It’s mental health awareness week and, up and down the country, initiatives are launching to encourage people to access the help they need when life is hard. There is plenty of help out there – in the world and in God’s word – but so often people struggle to ask.
Why is that?
Here are 7 reasons why many people find it hard to seek support, and some reflections on what the Bible says in response:
I’m not worth it
Often, when anxious or depressed, we conclude that we are not important enough to be given help. In our eyes, we simply don’t matter at all. And yet the Bible says we are all made in God’s image (Genesis 1:27); we are “fearfully and wonderfully made” (Psalm 139:14). And, as Christians, we are God’s “handiwork” (Ephesians 2:10) – people who are God’s children and deeply loved (1 John 3:1). We have value because God made us to have value – and he didn’t leave us out.
I’m not sure how
If we have grown up in an environment where expressing need has been actively discouraged – even punished – then we can sometimes find ourselves not really having the words. How do I show I’m hurting? How do I ask the people around to step in? God invites us to ask him the big questions of “Why?” and “How long?” (Habakkuk 1:1-4). He encourages us to pour out our hearts to him in lament (Psalm 43). And he gives us multiple examples of how to do those things in his word. We can read those examples, model our words on them, and turn to the Lord for help. And, as we get more confident at talking to him, and see that the church is a safe place to share need, we can ask similar things of those around us.
I’m too tired
Some of us can relate to Elijah – sitting down, just wishing life would go away (1 Kings 19:4) or the Israelites wandering in the desert, hungry and exhausted (Exodus 16). It all feels too hard – we have no energy left. Sometimes it is right and proper to have a time of rest. But, as we do, we can be sure that God is nurturing us. He is also equipping us to turn to him. It doesn’t need to be eloquent or complex, a simple “help” will do. As he gave manna to the Israelites, so he gives strength to us to reach out a hand to him and those around.
I’m not sick enough
There can be a myth that we need to be really struggling before we ask for help. Or at least struggling more than most of the people around us. But we are all people who need help. Even before the fall, God designed us to need help from one another (Genesis 2:18). As a church, we are designed to speak into each other’s lives at all times (Ephesians 4:15). Needing help is our nature – offering help (in accordance with our gifts) is our call – asking for help isn’t meant to be the exception, it’s designed to be the norm of the Christian life.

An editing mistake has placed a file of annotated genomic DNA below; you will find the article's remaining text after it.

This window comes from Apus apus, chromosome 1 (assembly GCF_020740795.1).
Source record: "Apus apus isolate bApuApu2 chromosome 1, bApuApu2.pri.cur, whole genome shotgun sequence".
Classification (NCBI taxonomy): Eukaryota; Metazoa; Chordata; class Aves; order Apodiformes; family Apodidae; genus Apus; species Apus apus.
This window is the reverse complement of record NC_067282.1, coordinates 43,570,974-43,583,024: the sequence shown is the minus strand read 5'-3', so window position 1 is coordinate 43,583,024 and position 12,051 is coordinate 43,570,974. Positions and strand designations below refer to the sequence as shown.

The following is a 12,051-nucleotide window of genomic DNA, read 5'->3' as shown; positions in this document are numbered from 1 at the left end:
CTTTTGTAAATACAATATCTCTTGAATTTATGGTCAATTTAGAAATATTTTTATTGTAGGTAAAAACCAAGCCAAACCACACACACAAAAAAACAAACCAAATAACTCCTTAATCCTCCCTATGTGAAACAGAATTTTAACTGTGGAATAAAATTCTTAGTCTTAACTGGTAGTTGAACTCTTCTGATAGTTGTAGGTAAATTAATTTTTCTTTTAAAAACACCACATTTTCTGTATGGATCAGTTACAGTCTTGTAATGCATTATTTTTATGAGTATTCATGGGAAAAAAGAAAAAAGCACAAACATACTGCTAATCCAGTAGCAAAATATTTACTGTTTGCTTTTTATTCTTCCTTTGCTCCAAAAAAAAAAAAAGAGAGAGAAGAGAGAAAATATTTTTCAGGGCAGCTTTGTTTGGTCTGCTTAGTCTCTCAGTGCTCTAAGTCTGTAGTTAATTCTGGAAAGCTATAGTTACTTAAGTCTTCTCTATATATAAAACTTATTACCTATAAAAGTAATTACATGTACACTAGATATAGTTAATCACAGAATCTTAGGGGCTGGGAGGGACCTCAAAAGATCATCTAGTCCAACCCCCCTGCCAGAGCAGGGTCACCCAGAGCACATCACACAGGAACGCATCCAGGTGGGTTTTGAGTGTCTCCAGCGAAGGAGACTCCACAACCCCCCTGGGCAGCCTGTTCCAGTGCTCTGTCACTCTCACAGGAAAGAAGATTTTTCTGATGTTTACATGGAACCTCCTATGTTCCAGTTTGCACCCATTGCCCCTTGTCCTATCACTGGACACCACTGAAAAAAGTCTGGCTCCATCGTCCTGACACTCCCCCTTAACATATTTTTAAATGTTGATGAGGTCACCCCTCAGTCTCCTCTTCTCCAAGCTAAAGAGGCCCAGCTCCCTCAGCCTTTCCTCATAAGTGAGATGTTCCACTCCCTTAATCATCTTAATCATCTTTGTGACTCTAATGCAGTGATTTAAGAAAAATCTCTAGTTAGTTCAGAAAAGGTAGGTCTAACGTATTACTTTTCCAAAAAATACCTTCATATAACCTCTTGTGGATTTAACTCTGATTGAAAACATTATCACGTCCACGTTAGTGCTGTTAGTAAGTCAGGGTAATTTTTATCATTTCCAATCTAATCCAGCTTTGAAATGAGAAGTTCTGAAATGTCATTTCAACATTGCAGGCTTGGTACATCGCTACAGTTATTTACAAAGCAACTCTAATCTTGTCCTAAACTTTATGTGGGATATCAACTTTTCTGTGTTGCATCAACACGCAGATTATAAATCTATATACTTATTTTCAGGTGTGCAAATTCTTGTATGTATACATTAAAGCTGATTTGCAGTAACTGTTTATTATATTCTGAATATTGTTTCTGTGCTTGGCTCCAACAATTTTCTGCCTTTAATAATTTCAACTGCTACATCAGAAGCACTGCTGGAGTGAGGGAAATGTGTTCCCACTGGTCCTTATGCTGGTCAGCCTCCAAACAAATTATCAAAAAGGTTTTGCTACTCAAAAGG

Maybe we are scared of how people will react when we tell them we’re not ok? Maybe we’re scared of what getting help might involve – talking about things that are hard, working on things that are embedded in our lives? Maybe we’ve been hurt before? It’s not strange to feel uncertain about what might lie ahead. It’s absolutely OK to be wise about who we turn to so we can be safe. But, in his word, God reminds us of his presence – we will never face these new things alone (Psalm 139:7) – his Spirit is with us, given as a gift to indwell (John 14:17). And we have the church – fallible but beautiful – and the people there to encourage us along the way. Moving towards help is always more constructive than moving away.
But shouldn’t we be able to cope? As Christians, isn’t the blessing of the Lord enough to ensure we’re fine? Not in this broken world! Since the fall (Genesis 3), tough things have been coming at us, decay has been in our bodies, wayward desires have been coming out of us and those things combine to make life desperately hard. It’s not weird or shameful to find life difficult – it’s more unusual not to. This world, our bodies, are groaning (Romans 8:22). We should expect trouble (John 16:33). It’s normal not shameful to struggle in our lives.
I’m not convinced there is hope
If we have been struggling for a while, any sense of hope may have disappeared. It can feel like we are trapped in our pain with no sight of escape. And, of course, perfection and healing are not promised this side of the new heavens and new earth (Revelation 21). But change is always possible. He who began a good work in us will bring it to completion (Philippians 1:6). The Lord, his people, and his world have so much to offer those in need. In every situation there can be hope.
So, with those things in mind, why not considering asking for help this week? Or encouraging a friend to do the same. Whether it’s a text to a friend, an appointment with a GP, a meeting with a pastor, a consultation session with a biblical counsellor, or something else besides, taking that step can be honouring to the Lord, in accord with our call as Christians and could be the start of discovering real hope and help in this fallen world.